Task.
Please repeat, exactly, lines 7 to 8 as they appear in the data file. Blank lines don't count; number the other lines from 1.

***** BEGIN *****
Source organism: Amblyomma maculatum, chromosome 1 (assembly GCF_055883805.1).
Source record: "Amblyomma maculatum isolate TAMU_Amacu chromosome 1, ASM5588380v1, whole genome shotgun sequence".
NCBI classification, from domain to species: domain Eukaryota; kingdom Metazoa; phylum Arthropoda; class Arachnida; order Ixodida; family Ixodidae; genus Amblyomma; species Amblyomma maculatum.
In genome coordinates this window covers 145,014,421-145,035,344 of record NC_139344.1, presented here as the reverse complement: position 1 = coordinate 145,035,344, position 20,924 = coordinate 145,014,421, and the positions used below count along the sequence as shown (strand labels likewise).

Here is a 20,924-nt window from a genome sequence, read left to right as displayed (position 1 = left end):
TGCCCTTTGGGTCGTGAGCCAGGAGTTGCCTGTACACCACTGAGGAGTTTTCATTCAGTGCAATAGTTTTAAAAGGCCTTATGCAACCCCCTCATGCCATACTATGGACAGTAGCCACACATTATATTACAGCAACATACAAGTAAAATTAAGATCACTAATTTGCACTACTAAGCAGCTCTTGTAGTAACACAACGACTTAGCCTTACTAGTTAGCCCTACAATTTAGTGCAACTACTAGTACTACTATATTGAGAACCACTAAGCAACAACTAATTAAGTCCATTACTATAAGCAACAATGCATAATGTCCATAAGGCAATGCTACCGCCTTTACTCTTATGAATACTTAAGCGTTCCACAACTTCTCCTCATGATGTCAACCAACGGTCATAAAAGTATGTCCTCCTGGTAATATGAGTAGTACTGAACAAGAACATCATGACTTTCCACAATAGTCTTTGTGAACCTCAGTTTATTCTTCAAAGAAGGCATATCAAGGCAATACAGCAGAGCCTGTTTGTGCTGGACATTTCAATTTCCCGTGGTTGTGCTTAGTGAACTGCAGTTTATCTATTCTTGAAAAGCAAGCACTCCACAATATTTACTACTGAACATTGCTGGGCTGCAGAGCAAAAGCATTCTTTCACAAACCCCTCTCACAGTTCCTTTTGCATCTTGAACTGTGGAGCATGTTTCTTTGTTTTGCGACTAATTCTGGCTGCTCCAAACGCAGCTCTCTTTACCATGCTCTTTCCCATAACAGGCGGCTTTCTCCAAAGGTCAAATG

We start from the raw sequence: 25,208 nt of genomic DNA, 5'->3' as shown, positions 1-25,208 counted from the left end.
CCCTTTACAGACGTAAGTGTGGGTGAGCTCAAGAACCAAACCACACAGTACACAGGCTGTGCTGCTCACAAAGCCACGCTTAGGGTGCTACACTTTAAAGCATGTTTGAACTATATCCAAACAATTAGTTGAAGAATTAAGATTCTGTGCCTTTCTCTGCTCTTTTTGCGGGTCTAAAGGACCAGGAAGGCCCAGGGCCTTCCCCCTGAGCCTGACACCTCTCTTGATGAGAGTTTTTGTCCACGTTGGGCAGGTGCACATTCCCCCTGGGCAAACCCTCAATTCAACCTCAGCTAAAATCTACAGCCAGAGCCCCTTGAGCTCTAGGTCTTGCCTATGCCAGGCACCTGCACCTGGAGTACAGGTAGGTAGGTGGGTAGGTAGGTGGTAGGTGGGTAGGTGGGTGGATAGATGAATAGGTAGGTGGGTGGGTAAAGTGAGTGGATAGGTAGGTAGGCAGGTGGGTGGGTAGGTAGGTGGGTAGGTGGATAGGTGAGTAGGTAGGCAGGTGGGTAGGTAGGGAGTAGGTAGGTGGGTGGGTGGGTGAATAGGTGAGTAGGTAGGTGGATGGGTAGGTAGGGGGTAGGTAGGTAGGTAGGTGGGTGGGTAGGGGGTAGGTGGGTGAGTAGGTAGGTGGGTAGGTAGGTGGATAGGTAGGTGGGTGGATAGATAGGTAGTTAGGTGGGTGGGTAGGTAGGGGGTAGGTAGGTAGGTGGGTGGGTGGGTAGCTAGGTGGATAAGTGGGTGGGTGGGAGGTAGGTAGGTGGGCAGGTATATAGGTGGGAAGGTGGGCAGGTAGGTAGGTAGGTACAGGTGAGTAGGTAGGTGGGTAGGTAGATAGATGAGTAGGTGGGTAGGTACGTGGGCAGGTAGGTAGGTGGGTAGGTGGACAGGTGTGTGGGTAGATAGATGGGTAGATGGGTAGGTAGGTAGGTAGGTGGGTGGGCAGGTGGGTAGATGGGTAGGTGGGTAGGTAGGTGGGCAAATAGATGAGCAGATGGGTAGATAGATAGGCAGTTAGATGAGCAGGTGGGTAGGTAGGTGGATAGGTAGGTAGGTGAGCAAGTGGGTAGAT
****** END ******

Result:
We start from the raw sequence: 25,208 nt of genomic DNA, 5'->3' as shown, positions 1-25,208 counted from the left end.
CCCTTTACAGACGTAAGTGTGGGTGAGCTCAAGAACCAAACCACACAGTACACAGGCTGTGCTGCTCACAAAGCCACGCTTAGGGTGCTACACTTTAAAGCATGTTTGAACTATATCCAAACAATTAGTTGAAGAATTAAGATTCTGTGCCTTTCTCTGCTCTTTTTGCGGGTCTAAAGGACCAGGAAGGCCCAGGGCCTTCCCCCTGAGCCTGACACCTCTCTTGATGAGAGTTTTTGTCCACGTTGGGCAGGTGCACATTCCCCCTGGGCAAACCCTCAATTCAACCTCAGCTAAAATCTACAGCCAGAGCCCCTTGAGCTCTAGGTCTTGCCTATGCCAGGCACCTGCACCTGGAGTACAGGTAGGTAGGTGGGTAGGTAGGTGGTAGGTGGGTAGGTGGGTGGATAGATGAATAGGTAGGTGGGTGGGTAAAGTGAGTGGATAGGTAGGTAGGCAGGTGGGTGGGTAGGTAGGTGGGTAGGTGGATAGGTGAGTAGGTAGGCAGGTGGGTAGGTAGGGAGTAGGTAGGTGGGTGGGTGGGTGAATAGGTGAGTAGGTAGGTGGATGGGTAGGTAGGGGGTAGGTAGGTAGGTAGGTGGGTGGGTAGGGGGTAGGTGGGTGAGTAGGTAGGTGGGTAGGTAGGTGGATAGGTAGGTGGGTGGATAGATAGGTAGTTAGGTGGGTGGGTAGGTAGGGGGTAGGTAGGTAGGTGGGTGGGTGGGTAGCTAGGTGGATAAGTGGGTGGGTGGGAGGTAGGTAGGTGGGCAGGTATATAGGTGGGAAGGTGGGCAGGTAGGTAGGTAGGTACAGGTGAGTAGGTAGGTGGGTAGGTAGATAGATGAGTAGGTGGGTAGGTACGTGGGCAGGTAGGTAGGTGGGTAGGTGGACAGGTGTGTGGGTAGATAGATGGGTAGATGGGTAGGTAGGTAGGTAGGTGGGTGGGCAGGTGGGTAGATGGGTAGGTGGGTAGGTAGGTGGGCAAATAGATGAGCAGATGGGTAGATAGATAGGCAGTTAGATGAGCAGGTGGGTAGGTAGGTGGATAGGTAGGTAGGTGAGCAAGTGGGTAGAT